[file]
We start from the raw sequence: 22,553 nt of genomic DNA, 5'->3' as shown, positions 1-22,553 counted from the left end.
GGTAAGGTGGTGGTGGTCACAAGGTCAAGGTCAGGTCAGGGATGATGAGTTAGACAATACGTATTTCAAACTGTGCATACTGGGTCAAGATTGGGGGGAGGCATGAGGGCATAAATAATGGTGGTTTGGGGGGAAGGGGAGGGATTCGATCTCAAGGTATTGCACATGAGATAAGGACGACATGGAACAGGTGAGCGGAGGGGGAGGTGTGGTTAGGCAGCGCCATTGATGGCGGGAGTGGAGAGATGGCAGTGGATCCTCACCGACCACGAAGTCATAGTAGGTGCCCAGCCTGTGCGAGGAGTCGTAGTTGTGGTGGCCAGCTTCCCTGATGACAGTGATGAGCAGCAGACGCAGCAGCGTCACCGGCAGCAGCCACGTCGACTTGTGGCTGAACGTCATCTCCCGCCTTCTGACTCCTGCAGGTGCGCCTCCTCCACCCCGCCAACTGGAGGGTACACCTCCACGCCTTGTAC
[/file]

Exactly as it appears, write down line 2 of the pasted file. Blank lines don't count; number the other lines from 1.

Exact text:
GGTAAGGTGGTGGTGGTCACAAGGTCAAGGTCAGGTCAGGGATGATGAGTTAGACAATACGTATTTCAAACTGTGCATACTGGGTCAAGATTGGGGGGAGGCATGAGGGCATAAATAATGGTGGTTTGGGGGGAAGGGGAGGGATTCGATCTCAAGGTATTGCACATGAGATAAGGACGACATGGAACAGGTGAGCGGAGGGGGAGGTGTGGTTAGGCAGCGCCATTGATGGCGGGAGTGGAGAGATGGCAGTGGATCCTCACCGACCACGAAGTCATAGTAGGTGCCCAGCCTGTGCGAGGAGTCGTAGTTGTGGTGGCCAGCTTCCCTGATGACAGTGATGAGCAGCAGACGCAGCAGCGTCACCGGCAGCAGCCACGTCGACTTGTGGCTGAACGTCATCTCCCGCCTTCTGACTCCTGCAGGTGCGCCTCCTCCACCCCGCCAACTGGAGGGTACACCTCCACGCCTTGTAC